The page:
The Lord said to Moses, “Speak to the people of Israel, and tell them to make tassels on the corners of their garments throughout their generations, and to put a cord of blue on the tassel of each corner. And it shall be a tassel for you to look at and remember all the commandments of the Lord, to do them, not to follow after your own heart and your own eyes, which you are inclined to whore after. So you shall remember and do all my commandments, and be holy to your God. I am the Lord your God, who brought you out of the land of Egypt to be your God:I am the Lord your God.”
Tassels on Clothes. In the ancient world, tassels were worn by nobles and other high- class people. In Israel they are to be worn by everyone as a mark of their status as the chosen people. Blue was used in the tabernacle curtains and in the priests ‘vestments (Ex. 26:31; 28:31). So the blue threads reminded the Israelites that they were “a kingdom of priests and a holy nation” (Ex. 19:6). This meant they had to remember and do all my commandments (Num. 15:40). In particular, they had to avoid the mistake of the spies of following after your own heart (v. 39). There is a play on words with the expression to follow, for this verb (Hb. tur) means both “to spy” and “to follow,” and thus alludes to the danger found in following their own whims rather than being absolutely loyal to the divine commandments. It seems that tassels were part of Jesus’ clothing in observance of this requirement and that the “fringes” touched for healing by the sick in Matthew’s Gospel would have been “tassels,” since the same Greek word used for “tassel” in the Septuagint is also used in Matthew.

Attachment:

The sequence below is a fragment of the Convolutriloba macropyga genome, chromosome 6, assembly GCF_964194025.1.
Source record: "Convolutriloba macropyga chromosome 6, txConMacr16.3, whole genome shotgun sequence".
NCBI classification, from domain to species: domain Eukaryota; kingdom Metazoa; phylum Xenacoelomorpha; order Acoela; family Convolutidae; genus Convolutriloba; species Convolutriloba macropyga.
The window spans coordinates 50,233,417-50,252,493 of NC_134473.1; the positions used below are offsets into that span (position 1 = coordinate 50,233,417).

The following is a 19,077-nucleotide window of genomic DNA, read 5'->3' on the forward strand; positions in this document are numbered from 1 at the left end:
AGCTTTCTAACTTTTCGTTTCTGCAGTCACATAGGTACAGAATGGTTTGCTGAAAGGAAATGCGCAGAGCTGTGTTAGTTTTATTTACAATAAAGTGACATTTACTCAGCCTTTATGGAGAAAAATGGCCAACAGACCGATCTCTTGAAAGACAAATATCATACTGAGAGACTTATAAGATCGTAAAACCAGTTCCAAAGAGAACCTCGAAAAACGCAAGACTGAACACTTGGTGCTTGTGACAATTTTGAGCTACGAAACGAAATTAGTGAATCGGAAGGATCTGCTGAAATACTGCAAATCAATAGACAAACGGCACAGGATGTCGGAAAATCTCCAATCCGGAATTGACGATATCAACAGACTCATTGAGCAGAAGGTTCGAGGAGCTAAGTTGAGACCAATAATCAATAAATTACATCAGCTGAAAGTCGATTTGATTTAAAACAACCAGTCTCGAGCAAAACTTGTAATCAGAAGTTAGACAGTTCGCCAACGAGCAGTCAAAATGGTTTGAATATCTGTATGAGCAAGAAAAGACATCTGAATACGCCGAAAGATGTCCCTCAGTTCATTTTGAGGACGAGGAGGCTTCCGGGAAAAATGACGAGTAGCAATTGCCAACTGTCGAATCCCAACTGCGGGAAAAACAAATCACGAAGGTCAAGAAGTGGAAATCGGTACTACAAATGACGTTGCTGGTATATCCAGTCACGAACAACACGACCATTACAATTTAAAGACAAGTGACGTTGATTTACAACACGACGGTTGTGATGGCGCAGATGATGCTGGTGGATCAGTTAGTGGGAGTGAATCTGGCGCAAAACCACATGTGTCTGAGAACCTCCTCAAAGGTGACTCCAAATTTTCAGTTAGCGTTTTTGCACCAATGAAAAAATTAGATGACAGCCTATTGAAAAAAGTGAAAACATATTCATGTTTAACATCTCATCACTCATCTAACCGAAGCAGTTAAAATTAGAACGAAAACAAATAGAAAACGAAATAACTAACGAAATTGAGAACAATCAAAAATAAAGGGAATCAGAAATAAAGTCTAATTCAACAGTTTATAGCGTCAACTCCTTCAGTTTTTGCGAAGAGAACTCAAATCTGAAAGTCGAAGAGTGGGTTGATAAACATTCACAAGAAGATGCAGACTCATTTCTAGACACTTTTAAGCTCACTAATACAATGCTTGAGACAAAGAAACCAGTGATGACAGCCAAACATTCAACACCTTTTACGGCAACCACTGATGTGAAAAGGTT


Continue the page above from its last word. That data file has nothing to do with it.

Numbers 15: 37-41